Waiting For Lag
The Lag After the Lag

Watching For Bipolar

Ready for running

 

So, after an extra special weekend, Charlie did have lag on Tuesday. He had been, his teacher told us, the happiest at school he's been in weeks, all smiles and animated. Then right around 2.30 pm when it was time to take the bus home, boom.

The change was so sudden that, later -- after Charlie had stepped smiling off the bus, gone for a bike ride with a brief teary moment and had a quiet, easy-going evening around home -- Jim and I were reminded of our discussions with Charlie's neurologist about the possibility of a diagnosis of bipolar disorder for Charlie; there is some family history of bipolar. We have certainly dramatic, extreme swings in Charlie's moods at times throughout his life and one of the medications he is taking already addresses some of the bipolar. We of course are happy when Charlie's happy but have also learned to cultivate a bit of wariness, aware that the ups can come crashing down.

I can also see the mood swings stemming in part from hormones -- we're doing fine 'surviving adolescence' but things continue to be 'interesting' -- but, again, we've seen Charlie go from giggle and grins to distress that is expressed with a fierce physicality and, at times (not so much of late), self-injurious behavior. And there's the family history (my mother-in-law and some others, perhaps).

That's why the notion of 'keeping the peaceful easy feeling' has been important. Charlie is also incredibly attuned to other people's emotional states and often I think, he's reading our moods and fits his to ours, as much as he can.

 

 

Comments

Niksmom

K, I don't often get a chance to keep up, but this caught my eye. Make sure you talk to the neuro about the possibility about whether any of this is iatrogenic. As you know, we've seen this with Nik and are weaning him off a long-time medication for this reason. The bigger he gets, the bigger the dose, the worse the symptoms. Worth looking into. Sending you all manner of good thoughts and wishes. xo

Kristina Chew

Will look into that -- the extremes and fast changes of mood have been a long-time thing, plus the family history (my mother-in-law.....). Thinking about the possibility is giving us some ideas about 'reading' Charlie and handling behaviors. Tricky to try to take Charlie off meds at this point -- a) current combo seems to be keeping down behaviors and b) if he were off meds or weaning off, he might have an upsurge in behaviors and, given the simple face of his physicality, that could provide for some interesting scenarios....

Mamacate

We are in a similar boat. We have been through a bunch of mood stabilizers and not much help. Mood disorder is on thenlist of diagnoses, but nobody is completely sure. I feel like diagnoses for kids are almost meaningless anyway, and its really just finding the right med combo, which its hard to know if youve done when theres asd in play. Would be glad to talk meds with you if it's ever helpful.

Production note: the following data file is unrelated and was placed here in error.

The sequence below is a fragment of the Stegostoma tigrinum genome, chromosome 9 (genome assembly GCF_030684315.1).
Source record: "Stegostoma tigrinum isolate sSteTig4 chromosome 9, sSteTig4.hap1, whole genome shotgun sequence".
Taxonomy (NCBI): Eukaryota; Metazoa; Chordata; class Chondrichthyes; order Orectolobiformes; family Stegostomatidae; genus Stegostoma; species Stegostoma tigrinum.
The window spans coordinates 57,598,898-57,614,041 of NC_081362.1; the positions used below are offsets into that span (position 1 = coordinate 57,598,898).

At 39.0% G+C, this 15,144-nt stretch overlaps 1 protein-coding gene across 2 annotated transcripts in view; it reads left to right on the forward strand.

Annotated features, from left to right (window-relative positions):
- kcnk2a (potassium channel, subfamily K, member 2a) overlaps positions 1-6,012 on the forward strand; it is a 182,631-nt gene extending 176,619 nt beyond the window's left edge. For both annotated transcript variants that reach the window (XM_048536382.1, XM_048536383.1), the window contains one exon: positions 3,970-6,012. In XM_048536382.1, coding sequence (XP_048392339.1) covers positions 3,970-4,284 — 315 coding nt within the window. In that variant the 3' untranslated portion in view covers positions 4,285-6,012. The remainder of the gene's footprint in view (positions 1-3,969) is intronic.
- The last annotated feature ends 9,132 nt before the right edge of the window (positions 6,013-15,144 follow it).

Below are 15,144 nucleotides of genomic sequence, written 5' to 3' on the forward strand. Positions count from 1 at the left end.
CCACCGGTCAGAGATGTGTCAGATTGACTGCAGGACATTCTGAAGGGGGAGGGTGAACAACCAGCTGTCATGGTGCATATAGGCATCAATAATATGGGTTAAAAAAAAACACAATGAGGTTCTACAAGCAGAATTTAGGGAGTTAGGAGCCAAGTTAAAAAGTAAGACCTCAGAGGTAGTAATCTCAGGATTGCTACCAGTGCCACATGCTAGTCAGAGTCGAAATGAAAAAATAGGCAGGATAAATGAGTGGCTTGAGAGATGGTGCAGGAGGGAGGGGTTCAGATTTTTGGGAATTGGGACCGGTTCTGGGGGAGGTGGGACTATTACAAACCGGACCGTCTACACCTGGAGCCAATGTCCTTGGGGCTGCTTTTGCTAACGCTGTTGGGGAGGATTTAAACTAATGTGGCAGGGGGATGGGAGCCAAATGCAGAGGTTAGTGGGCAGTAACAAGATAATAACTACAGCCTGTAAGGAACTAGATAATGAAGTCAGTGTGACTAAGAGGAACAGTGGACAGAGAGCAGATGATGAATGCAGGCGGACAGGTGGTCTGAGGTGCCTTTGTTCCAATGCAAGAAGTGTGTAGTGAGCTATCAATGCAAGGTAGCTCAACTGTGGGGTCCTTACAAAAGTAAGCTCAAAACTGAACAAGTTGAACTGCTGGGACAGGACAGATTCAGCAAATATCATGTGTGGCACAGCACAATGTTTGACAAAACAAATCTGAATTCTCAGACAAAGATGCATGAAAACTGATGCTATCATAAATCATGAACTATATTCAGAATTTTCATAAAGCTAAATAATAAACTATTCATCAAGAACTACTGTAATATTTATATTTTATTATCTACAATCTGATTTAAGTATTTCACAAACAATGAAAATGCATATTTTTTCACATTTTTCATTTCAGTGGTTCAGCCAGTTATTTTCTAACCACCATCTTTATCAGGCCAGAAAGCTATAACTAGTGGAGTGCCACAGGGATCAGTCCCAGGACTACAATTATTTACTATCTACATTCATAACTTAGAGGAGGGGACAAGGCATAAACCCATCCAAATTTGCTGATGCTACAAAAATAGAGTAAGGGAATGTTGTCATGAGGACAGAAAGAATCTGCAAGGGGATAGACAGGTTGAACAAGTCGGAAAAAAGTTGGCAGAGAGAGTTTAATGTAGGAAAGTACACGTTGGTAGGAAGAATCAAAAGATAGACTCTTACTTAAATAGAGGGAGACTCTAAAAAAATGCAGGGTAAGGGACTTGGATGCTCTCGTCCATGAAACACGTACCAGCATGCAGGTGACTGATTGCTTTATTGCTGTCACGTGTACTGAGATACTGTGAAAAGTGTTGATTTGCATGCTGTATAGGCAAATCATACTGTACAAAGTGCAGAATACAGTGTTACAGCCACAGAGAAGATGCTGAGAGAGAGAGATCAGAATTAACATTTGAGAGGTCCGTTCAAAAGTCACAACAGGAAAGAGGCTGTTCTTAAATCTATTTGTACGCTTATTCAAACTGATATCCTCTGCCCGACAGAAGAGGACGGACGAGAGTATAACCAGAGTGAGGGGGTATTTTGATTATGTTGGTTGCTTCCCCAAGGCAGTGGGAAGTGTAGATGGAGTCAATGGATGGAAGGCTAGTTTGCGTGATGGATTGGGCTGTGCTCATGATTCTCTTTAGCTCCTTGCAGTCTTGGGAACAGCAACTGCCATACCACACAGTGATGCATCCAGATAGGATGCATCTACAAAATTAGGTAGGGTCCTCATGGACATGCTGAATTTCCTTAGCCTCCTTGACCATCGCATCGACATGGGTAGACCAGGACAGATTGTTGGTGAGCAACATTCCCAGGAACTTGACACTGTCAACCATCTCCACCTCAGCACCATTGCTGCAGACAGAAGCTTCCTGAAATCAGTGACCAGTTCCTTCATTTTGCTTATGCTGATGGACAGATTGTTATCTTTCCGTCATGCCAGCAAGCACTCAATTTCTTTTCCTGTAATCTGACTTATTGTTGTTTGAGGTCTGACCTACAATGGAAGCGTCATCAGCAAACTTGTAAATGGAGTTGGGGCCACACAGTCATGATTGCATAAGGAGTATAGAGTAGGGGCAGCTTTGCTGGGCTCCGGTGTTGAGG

Melanie Harper

Figuring out what is happening in a typical teen's head is tough enough, and then throw in ASD just for fun. We have mental illness, ADHD, anxiety, and lots of other fun stuff in our families, too, so I feel like we are watching out of the corners of our eyes for the mood disorder shoe to drop. My boy is 8, and we have just started meds for OCD, and I am hoping we have at least 2 years until puberty strikes. My kid is big and strong like Charlie, so I am nervous about what the increasing size is going to mean... I am glad you share your stories, as we parents of younger kids do appreciate the foreknowledge!

Niksmom

Definitely NOT suggesting that taking the meds away is the answer. Sorry if I was hazy about that (it's what we're doing for Nik in the hope that it helps, and we can establish his actual baseline). I've been reading about the need to change up meds once in a while to help the body establish a new set-point. And I am sure teenage hormone fluctuations/surges are contributing to the mix. Your plan of observing for predictable patterns and triggers is wise. Also, with family history, it bears watching. Always wishing you well. xo

Kristina Chew

@NIksmom, it's a good point to keep in mind! Just glad to know you may have figured something out for Nik. It's been 7 years since Charlie taking meds (Zoloft was the first) and sometimes I wonder what would have happened without?

@Mamacate, I must take you up on your offer re meds...

@Melanie, We started with meds for OCD (Zoloft -- tried Paxil and Prozac, with disastrous results, back to Zoloft and on it ever since). Then added Risperdal as puberty neared -- it helped at first but the way it made Charlie's appetite increase meant he got heavier and, Charlie being a big kid, the added heft became a problem in and of itself.

One thing about Charlie's increasing size was I started to think about ways to handle situations like keeping him near me without holding his hand. It's not been an easy issue to address; glad to be of some help! (I hope)

Verify your Comment

Previewing your Comment

This is only a preview. Your comment has not yet been posted.

Working...
Your comment could not be posted. Error type:
Your comment has been posted. Post another comment

The letters and numbers you entered did not match the image. Please try again.

As a final step before posting your comment, enter the letters and numbers you see in the image below. This prevents automated programs from posting comments.

Having trouble reading this image? View an alternate.

Working...

Post a comment

Your Information

(Name is required. Email address will not be displayed with the comment.)